Helen & Simone

Shape 1 Shape 2

Simone and I had been together about 3 years when we started our adoption journey. We had both always known as individuals that we wanted to have a family, and it was something we’d talked about from very early on in our relationship.  We considered our options and pretty quickly agreed that we would love to adopt.  We attended some information events and soon learned about concurrency.  It was perfect for us.  Clearly we carefully considered the uncertainty and potential heart break that might ensue if we were to lose a child we had cared for.  But the prospect of looking after a very young baby and ours being their first and only home, preventing them from needless moves and upheaval outweighed the negatives.

Our assessments officially started in July. Our training was extensive but fully appropriate and invaluable.  As a concurrent carer you have to go through foster carer and adoption training.  Reading through scenarios really hit home to us how complex cases could be and how vulnerable children involved in concurrency really were.  Together with our Social Worker our ‘Prospective Adopter Report’ was compiled over the following weeks and months.  We learnt things about ourselves and each other along the way that no couple planning to have a biological baby ever have the opportunity to!

Simone and I went to adoption panel in February and foster panel in March. The thought of it was daunting, but it was far from a grilling and we felt fully prepared and supported by our Social Worker.

Not long after approval we received a few calls about potential placements. Some didn’t feel right for us and fortunately we always agreed.  It was sometimes tough to say no, but we knew it was crucial for all involved that we were 100% sure.  Five weeks after our approval we got the call about Elisa.  Immediately we knew she was right for us and agreed to the placement.  We met her the next day at the emergency foster carer’s house and she was at home with us the next day!  It was an absolute whirlwind!  We had 3 Social Workers deliver her, then a Midwife visit and contact arranged for first thing the next morning.  She was 4 weeks premature and tiny.  Needless to say she fed little and often and no one got much that sleep that night!

Contact arrangements are decided in court and, partly due to logistics, Elisa had contact twice a week with her birth mum for two hours and once a fortnight with her birth aunt for an hour. Contact was always supervised and we just had to do brief handovers before and afterwards.  We also completed a communication book daily to give the birth family an idea of what was going on, and they were also encouraged to complete it.  On the whole we had a good relationship with Elisa’s birth mum.  We tried to facilitate this by respecting any requests she made, however small they may seem.  We could see how difficult it would be to only see your daughter for four hours a week.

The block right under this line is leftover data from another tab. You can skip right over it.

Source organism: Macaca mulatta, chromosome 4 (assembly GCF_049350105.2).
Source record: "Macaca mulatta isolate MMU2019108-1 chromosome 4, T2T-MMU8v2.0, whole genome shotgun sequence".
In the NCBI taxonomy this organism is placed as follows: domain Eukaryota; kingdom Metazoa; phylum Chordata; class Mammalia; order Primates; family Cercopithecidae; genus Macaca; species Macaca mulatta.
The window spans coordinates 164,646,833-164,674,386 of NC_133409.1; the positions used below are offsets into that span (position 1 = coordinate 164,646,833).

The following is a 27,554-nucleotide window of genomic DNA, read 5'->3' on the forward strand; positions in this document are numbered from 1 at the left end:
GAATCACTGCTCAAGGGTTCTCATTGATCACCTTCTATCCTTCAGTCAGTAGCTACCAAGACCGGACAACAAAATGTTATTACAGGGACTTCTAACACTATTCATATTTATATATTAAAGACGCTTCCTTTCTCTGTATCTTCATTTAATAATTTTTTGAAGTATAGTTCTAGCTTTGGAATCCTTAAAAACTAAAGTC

From the moment we met Elisa we loved her. We loved everything that came with having a tiny baby – even the nappies and sleepless nights!  There was never any doubt over our attachment, and fortunately she attached really well to both of us equally.  But with concurrency and the fostering phase you do live with a constant doubt hanging over you.  You can’t look past or plan beyond the next court date.  Every unavoidable conversation about the future ends with ‘if she stays with us’.  It’s a difficult way to live, and not for everyone.

The closer we got to the final decision the more tense things got. We had a delay with court that set things back about 4 weeks.  It felt like forever.  We were kept as informed as we could be by Elisa Social Workers, but as the foster carers you are generally and rightfully the least important piece of the puzzle.  Elisa and her needs were most important and we understood that.  We eventually got the call from the delayed court hearing.  The Judge had agreed with all the other professionals and their recommendation of adoption!  We were absolutely over the moon.  It felt like we’d won the lottery.  At the same time there was huge relief – that weight that had been on our shoulders had been lifted!

We had to take Elisa to contact the day after court decision. It was really, really tough.  Birth mum was understandably very upset.  We had hugely mixed emotions as we could empathise with the prospect of having lost Elisa, and we could see her birth mum loved her.  Ultimately though, we knew that Elisa would be safe and happy with us and that adoption was the right decision for her.  Birth mum and aunt’s ‘goodbye contacts’ were arranged soon after.  Again these were emotional, but hugely positive.  It was evident that knowing Elisa’s adopters was very reassuring for her birth mum.  The three of us had a short period of time together for us to ask her things we thought I might be curious about growing up. Birth mum also discussed with us what would be important to her in relation to Elisa’s future and upbringing.

Concurrency is certainly a rollercoaster, but it has been completely worth it.  It has gifted us with our beautiful, cheeky, fun and fiercely independent daughter and made us a family.  We look forward to our future together and are already thinking about doing it again!  

Helen & Simone*

*Names have been changed to protect anonymity

The Concurrent Planning Service is the largest of it’s kind in the country